Joe introduced a new accompaniment technique last night he calls train whistle sustaining. This is using one of many chordal effects predominantly around the 4/5 draw (in second position). Options include the head shake (be sure to make it "dirty"), tongue shake, rapid vamping (better to let one melody note such as the 5 draw sustain while vamping, and speed is not important), and the 4 draw (dirty - with a little of 5 draw) with a throat tremolo.
The key points to remember with this are that you are not playing a lick, you are playing a sound, a chordal effect, and that the 4/5 draw notes work over all three chord changes and create bluesy dissonance. The organ sustaining technique we talked about previously is about playing the right chord; train whistle sustaining is about dissonance.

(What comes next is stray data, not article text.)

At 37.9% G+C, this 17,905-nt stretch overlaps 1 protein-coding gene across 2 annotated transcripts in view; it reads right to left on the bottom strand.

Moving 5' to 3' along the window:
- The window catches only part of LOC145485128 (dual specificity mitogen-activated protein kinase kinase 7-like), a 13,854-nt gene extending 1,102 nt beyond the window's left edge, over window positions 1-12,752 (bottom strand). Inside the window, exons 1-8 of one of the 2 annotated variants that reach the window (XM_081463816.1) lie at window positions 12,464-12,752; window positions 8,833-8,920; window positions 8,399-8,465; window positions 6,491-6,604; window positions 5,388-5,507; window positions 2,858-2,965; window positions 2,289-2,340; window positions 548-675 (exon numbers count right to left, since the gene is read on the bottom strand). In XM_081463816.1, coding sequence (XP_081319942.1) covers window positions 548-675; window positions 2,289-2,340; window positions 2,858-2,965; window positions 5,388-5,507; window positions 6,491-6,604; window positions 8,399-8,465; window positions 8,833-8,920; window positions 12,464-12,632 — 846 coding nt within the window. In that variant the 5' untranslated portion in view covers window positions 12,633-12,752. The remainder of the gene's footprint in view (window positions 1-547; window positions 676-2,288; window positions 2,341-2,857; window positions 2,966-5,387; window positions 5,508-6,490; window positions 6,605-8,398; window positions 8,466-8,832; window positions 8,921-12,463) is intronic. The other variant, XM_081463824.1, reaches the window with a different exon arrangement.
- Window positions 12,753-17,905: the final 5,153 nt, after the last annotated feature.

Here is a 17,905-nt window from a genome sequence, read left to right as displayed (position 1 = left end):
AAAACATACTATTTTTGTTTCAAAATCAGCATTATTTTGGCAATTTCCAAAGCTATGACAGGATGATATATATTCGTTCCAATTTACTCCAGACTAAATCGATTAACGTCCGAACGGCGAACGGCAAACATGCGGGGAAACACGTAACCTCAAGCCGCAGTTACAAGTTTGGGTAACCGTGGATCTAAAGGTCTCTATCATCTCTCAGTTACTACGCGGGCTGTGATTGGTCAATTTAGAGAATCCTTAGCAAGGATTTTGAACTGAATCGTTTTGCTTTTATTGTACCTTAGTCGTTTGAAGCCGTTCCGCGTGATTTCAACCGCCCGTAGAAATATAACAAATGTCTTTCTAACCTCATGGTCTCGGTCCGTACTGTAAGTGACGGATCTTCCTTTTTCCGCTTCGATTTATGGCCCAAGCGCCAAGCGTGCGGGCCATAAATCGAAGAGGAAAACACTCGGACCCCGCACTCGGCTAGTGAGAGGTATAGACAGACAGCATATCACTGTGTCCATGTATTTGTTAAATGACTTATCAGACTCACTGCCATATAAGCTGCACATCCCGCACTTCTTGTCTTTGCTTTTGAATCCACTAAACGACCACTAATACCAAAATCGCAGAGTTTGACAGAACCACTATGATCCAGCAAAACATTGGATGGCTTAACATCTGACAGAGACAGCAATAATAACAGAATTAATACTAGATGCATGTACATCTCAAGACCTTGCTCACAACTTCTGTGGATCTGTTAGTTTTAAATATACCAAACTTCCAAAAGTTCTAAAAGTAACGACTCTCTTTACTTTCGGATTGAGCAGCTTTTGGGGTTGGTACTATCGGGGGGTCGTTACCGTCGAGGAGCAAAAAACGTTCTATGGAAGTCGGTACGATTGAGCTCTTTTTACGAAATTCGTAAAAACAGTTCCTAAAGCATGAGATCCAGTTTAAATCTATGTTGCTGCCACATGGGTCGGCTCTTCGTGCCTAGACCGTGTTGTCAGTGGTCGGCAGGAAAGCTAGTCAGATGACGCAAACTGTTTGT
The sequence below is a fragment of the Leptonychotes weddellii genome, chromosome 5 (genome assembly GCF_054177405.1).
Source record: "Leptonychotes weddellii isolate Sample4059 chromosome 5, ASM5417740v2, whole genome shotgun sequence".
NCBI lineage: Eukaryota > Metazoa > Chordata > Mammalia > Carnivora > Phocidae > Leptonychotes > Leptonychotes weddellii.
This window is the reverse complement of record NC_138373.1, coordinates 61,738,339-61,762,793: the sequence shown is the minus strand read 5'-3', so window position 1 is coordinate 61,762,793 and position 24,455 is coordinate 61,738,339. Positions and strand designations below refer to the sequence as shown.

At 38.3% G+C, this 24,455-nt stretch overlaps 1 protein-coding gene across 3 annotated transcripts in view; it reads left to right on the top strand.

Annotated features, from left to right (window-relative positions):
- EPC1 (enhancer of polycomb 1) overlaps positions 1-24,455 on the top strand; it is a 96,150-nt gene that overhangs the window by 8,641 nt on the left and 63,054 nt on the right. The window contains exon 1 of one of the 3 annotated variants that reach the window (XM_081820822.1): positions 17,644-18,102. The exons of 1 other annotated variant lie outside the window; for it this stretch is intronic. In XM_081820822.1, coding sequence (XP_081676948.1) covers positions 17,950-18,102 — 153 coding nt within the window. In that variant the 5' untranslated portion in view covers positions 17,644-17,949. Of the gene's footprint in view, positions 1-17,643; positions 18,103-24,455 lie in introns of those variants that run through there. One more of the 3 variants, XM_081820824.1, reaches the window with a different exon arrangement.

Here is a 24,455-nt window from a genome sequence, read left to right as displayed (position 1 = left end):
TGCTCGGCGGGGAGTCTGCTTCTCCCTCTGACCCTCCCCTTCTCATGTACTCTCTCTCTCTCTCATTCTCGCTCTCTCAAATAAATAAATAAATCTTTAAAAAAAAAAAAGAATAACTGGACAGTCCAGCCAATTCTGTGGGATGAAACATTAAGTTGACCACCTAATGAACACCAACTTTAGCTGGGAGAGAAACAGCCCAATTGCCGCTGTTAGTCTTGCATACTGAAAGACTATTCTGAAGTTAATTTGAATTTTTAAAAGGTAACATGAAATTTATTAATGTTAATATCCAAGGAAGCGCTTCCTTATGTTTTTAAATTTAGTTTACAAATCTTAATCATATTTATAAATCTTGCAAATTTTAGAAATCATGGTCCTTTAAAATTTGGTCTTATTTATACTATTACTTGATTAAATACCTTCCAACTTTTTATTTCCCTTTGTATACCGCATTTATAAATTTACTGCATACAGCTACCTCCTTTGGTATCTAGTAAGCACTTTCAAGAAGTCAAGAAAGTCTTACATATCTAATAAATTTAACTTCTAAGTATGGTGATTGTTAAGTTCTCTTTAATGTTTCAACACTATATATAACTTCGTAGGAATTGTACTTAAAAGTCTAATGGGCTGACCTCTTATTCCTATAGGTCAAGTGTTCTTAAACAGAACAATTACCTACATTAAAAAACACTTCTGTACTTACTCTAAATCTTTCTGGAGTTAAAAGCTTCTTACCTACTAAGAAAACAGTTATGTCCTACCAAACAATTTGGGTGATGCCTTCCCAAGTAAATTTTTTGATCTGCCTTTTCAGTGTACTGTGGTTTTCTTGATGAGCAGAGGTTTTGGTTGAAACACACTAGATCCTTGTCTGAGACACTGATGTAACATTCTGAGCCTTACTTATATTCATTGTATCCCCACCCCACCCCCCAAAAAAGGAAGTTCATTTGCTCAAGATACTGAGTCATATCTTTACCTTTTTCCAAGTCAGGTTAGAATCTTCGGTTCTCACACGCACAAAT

For extra credit, knowing this technique will save you when you get lost while playing or forget your lyrics. Fall back to a train whistle sustaining option and you'll sound like a blues player while you gather your thoughts.
Practice these and we'll work on them in class next week!
- Special guest - Seth Shumate will be in B1 next Monday, February 6 to give an Old Time Music demo from 2:30-4:00pm. All are welcome.
- The Performance Class will record this session on February 20.
- Special guest - mark your calendar for Feb 27 as we'll have PT Gazell joining us to talk about his jazzy approach to diatonic playing.